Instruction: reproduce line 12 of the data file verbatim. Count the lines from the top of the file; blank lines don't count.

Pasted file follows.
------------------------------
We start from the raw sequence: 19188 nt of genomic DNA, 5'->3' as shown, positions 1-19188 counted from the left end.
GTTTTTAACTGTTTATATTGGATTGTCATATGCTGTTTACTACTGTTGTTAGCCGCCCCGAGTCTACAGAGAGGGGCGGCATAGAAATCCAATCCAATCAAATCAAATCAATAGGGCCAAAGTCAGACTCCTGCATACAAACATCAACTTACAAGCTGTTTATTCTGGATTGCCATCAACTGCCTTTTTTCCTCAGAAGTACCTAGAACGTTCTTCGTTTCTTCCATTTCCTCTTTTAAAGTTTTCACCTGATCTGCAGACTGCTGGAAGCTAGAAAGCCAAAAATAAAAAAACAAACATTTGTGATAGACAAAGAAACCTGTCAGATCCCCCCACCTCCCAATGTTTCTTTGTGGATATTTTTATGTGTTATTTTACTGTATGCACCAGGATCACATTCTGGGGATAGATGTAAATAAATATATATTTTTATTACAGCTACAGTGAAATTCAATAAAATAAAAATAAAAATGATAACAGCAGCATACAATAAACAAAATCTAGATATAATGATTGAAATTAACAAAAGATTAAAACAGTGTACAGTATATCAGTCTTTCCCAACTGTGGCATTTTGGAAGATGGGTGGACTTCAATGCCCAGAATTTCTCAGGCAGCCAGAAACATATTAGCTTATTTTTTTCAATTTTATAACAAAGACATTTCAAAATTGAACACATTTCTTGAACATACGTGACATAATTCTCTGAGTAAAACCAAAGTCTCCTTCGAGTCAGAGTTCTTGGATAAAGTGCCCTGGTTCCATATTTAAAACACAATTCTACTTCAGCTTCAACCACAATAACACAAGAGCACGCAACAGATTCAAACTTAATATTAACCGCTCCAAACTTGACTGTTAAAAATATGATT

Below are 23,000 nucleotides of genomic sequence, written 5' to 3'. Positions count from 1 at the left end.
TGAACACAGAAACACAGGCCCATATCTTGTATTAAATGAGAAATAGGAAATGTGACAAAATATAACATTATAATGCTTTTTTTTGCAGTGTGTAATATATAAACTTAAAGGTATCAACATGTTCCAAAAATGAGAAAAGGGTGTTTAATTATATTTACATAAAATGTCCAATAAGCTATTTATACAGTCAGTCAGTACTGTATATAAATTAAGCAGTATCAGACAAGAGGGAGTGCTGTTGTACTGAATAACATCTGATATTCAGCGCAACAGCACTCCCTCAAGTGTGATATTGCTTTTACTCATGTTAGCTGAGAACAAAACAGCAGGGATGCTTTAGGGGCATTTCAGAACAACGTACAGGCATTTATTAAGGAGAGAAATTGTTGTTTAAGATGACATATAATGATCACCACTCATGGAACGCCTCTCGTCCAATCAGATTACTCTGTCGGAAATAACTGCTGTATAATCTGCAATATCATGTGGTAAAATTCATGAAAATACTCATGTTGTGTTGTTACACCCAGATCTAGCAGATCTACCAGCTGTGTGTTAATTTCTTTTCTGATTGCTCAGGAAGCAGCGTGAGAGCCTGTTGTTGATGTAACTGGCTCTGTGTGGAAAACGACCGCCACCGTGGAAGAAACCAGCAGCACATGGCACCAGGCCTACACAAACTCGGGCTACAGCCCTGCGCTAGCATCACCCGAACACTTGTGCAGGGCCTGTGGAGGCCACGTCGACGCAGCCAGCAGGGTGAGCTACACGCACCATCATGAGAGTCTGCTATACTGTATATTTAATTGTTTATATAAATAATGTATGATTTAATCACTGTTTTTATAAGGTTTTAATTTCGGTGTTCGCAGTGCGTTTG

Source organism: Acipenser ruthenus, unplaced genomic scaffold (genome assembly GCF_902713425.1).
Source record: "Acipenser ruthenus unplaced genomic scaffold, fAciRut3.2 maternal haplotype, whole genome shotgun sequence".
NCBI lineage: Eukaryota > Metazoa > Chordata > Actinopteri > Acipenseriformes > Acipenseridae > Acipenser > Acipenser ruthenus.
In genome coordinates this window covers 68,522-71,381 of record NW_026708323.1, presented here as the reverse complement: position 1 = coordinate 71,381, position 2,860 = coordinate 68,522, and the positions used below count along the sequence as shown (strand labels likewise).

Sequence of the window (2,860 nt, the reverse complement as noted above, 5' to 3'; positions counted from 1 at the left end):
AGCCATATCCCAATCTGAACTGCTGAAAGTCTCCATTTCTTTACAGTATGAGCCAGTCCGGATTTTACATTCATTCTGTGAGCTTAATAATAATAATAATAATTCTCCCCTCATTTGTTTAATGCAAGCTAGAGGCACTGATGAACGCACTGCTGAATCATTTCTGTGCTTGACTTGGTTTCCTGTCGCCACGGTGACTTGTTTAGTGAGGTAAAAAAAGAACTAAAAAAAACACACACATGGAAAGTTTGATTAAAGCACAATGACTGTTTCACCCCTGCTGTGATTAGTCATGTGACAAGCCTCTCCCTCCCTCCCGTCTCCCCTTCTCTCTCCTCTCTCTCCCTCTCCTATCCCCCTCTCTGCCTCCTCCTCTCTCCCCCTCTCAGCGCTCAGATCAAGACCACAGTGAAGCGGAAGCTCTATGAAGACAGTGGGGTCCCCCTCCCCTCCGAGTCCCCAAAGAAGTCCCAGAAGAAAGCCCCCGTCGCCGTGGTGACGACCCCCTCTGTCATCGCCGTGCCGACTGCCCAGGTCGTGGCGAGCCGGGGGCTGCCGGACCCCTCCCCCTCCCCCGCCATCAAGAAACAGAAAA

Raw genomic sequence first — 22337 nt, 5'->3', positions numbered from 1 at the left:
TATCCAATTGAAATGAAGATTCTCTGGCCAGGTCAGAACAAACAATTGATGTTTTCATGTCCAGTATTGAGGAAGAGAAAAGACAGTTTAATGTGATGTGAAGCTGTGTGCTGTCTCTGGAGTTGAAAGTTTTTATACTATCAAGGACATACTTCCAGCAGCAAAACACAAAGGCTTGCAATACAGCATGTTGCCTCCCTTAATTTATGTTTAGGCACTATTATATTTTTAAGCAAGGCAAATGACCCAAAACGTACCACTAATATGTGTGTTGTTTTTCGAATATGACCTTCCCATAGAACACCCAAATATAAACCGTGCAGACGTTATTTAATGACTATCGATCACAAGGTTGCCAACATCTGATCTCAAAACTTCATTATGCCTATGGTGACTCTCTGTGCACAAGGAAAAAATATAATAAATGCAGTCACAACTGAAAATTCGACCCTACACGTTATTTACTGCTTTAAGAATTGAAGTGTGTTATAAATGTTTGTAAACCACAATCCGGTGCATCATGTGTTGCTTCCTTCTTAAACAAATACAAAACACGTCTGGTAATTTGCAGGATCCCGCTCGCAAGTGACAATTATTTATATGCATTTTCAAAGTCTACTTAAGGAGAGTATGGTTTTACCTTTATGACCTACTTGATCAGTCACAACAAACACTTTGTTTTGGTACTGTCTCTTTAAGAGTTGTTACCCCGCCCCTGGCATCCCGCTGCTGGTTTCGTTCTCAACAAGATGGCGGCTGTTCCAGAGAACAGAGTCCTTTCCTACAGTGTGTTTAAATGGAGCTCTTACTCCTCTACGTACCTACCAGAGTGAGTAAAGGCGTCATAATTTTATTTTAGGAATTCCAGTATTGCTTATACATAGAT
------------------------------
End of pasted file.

TATCCAATTGAAATGAAGATTCTCTGGCCAGGTCAGAACAAACAATTGATGTTTTCATGTCCAGTATTGAGGAAGAGAAAAGACAGTTTAATGTGATGTGAAGCTGTGTGCTGTCTCTGGAGTTGAAAGTTTTTATACTATCAAGGACATACTTCCAGCAGCAAAACACAAAGGCTTGCAATACAGCATGTTGCCTCCCTTAATTTATGTTTAGGCACTATTATATTTTTAAGCAAGGCAAATGACCCAAAACGTACCACTAATATGTGTGTTGTTTTTCGAATATGACCTTCCCATAGAACACCCAAATATAAACCGTGCAGACGTTATTTAATGACTATCGATCACAAGGTTGCCAACATCTGATCTCAAAACTTCATTATGCCTATGGTGACTCTCTGTGCACAAGGAAAAAATATAATAAATGCAGTCACAACTGAAAATTCGACCCTACACGTTATTTACTGCTTTAAGAATTGAAGTGTGTTATAAATGTTTGTAAACCACAATCCGGTGCATCATGTGTTGCTTCCTTCTTAAACAAATACAAAACACGTCTGGTAATTTGCAGGATCCCGCTCGCAAGTGACAATTATTTATATGCATTTTCAAAGTCTACTTAAGGAGAGTATGGTTTTACCTTTATGACCTACTTGATCAGTCACAACAAACACTTTGTTTTGGTACTGTCTCTTTAAGAGTTGTTACCCCGCCCCTGGCATCCCGCTGCTGGTTTCGTTCTCAACAAGATGGCGGCTGTTCCAGAGAACAGAGTCCTTTCCTACAGTGTGTTTAAATGGAGCTCTTACTCCTCTACGTACCTACCAGAGTGAGTAAAGGCGTCATAATTTTATTTTAGGAATTCCAGTATTGCTTATACATAGAT